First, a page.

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This humble blog was started to document our travels around the country during the summer of 2006, We have opted to continue updating it due to the requests from family & friends. Enjoy!

Friday, October 18, 2013

To Market

October 5, 2014

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 photo 190_zpscd6b62b7.jpg Michele & Marta

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To Market

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One of the coolest things to do in Budapest is to spend a few hours in the huge Central Market. Kathy and I visited it twice during our visit to Hungary and probably could have spent even more time there if we had the opportunity, in fact we tried to visit a third time with Marta and Michele, but it happened to be after the 3 PM Saturday closing time and we unfortunately missed out.

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The Great Market Hall is located just on the Pest side of the Danube at the Liberty Bridge, it is the largest and oldest indoor market in Budapest and was first opened in 1897. The market is at the end of the famous pedestrian walking street Vaci Ut and it attracts thousands of ordinary citizens and tourists alike each day.

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The market offers a huge variety of stalls on three floors. The entrance gate is in the neogothic style and when the roof was restored in 1991 a distinctive architectural feature of Zsolnay tiling was added. The building is 10,000 square meters, which is covered by steel structure that towers over the three levels of stalls. During the World Wars it was completely damaged and then closed for some years. Throughout the 1990s restoration works brought back the market to its ancient splendor. Te building was awarded with FIABCI Prix d’Excellence in 1999. The Central Market Hall is one of the most popular tourist attractions of the city.

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Most of the stalls on the ground floor offer produce, meats, pastries, candies, spices, and spirits such as paprika, tokaji, palinka, túró rudi, and caviar. The second floor has mainly eateries and souvenirs. Kathy and I made a visit to the lángos stand, which famed travel writer Rick Steves considers to be the best at the market. The deep-fried snack lángos is something like an elephant ear except they add all manner of sweet or savory toppings, creating unique and yummy treats.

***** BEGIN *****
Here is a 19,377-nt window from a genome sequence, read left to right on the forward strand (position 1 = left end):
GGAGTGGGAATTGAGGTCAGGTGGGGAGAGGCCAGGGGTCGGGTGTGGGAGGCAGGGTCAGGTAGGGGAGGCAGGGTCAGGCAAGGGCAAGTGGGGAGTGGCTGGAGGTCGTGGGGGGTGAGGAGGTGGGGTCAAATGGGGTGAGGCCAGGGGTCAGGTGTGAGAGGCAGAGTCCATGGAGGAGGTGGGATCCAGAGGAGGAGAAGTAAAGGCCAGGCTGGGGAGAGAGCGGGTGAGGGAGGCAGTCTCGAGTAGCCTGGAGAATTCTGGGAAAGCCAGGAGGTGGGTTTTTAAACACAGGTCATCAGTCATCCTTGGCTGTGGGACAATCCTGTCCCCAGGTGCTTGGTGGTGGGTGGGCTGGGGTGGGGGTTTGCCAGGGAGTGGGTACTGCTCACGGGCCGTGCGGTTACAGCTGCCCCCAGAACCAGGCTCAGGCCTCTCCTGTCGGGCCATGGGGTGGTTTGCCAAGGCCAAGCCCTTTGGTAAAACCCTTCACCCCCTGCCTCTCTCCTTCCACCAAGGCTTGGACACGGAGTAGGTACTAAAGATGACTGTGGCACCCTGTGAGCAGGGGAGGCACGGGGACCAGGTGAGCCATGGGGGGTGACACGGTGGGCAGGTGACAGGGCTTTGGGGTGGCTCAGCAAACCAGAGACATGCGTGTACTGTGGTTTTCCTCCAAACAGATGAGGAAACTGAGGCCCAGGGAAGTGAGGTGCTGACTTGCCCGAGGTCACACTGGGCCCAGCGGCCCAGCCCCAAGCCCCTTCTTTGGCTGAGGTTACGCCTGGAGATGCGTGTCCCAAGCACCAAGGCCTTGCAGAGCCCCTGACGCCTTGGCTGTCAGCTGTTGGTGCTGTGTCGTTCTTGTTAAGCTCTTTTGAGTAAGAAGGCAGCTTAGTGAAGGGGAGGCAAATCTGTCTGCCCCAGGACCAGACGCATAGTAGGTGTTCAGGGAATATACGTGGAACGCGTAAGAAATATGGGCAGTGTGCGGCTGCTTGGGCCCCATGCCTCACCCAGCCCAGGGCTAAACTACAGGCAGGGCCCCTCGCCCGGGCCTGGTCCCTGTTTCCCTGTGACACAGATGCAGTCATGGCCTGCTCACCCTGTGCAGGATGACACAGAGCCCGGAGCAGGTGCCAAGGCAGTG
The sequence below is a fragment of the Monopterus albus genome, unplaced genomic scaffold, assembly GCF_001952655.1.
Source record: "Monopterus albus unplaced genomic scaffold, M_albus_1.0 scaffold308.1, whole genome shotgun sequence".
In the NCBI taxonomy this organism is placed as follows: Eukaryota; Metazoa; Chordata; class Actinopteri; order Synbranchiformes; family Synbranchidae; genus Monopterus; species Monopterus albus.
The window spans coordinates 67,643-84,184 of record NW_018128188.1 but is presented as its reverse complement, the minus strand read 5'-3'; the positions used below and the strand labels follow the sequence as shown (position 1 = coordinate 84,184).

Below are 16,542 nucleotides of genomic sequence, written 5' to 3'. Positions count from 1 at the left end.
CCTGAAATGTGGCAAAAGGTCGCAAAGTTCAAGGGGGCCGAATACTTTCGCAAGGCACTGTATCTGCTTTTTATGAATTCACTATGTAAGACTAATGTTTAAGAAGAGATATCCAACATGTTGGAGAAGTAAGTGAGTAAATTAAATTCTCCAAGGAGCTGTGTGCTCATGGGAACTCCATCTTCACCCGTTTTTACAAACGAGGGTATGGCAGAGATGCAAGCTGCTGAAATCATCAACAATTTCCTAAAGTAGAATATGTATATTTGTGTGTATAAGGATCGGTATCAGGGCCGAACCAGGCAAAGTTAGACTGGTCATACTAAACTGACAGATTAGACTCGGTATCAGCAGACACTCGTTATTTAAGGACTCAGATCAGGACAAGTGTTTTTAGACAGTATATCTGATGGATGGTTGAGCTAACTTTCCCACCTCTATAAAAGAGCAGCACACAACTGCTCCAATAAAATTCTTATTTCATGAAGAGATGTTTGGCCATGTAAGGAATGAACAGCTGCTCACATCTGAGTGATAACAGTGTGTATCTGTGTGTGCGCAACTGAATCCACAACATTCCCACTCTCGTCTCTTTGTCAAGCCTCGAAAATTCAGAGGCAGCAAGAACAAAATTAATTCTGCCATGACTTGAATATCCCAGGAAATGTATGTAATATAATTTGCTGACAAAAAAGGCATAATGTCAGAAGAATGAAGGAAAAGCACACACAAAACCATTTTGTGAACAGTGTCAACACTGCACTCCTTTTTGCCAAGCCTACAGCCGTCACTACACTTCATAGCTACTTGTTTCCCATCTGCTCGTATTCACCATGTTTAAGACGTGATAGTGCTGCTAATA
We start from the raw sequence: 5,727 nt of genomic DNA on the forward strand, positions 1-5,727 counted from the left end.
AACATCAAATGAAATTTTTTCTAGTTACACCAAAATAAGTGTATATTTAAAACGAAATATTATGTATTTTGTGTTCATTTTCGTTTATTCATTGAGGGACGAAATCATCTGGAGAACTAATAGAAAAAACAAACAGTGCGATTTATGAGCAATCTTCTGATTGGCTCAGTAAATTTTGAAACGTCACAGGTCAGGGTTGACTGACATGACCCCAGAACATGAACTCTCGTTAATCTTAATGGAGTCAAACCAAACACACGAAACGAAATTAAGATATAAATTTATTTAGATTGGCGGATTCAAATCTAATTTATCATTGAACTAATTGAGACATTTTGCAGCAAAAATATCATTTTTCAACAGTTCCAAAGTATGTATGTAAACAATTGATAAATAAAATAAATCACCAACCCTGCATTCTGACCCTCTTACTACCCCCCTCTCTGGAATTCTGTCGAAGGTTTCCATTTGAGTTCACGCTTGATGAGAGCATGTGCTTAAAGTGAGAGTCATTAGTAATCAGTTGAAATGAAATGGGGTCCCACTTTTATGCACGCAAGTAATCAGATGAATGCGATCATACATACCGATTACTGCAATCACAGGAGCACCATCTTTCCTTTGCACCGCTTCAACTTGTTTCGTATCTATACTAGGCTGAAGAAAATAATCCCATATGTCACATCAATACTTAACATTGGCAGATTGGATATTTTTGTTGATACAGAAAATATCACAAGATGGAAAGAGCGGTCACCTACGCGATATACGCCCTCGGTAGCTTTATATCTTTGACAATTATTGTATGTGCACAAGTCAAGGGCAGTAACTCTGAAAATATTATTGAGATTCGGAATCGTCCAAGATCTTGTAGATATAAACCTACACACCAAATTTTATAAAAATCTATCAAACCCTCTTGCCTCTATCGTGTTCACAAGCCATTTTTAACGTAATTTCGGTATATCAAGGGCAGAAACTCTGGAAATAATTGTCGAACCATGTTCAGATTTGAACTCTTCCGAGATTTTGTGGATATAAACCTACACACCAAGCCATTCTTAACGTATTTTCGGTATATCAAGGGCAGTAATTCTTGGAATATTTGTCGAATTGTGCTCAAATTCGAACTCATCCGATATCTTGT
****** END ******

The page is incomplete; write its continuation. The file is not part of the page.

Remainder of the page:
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The basement contains a supermarket, fish market, and pickles. Not only do they have traditional cucumber pickles, but they also offer pickled cauliflower, cabbage, beets, tomatoes, and garlic. We spent a lot of time perusing the second level and the many souvenir vendors and had great visits to the Market.
Another place we visited on more than one occasion is the beautiful St. Stephen’s Basilica. The second tallest building in Budapest ( Budapest has a regulation limiting buildings from being any taller than 96 meters – which is the height of both the Basilica and the Parliament building), the Basilica is a popular tourist attraction and yet still an active church of the Roman Catholic faith.

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 photo 215_zps49e93fbf.jpg Michele & Marta

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Even though we are not particularly religious, one cannot help but to be impressed by the building both inside and out. The building actually contains the religious relic of St. Stephen who was the first king of Hungary as his supposedly incorruptible right hand can still be seen in a special display case in the church.

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We enjoyed a delightful dinner all together at Rezkakas restaurant near the Basilica and enjoyed the live gypsy band that once again had Marta singing along to old Hungarian standards. It was quite a lively evening as we enjoyed the yummy and strong Hungarian “digestif” liquor Palinka.

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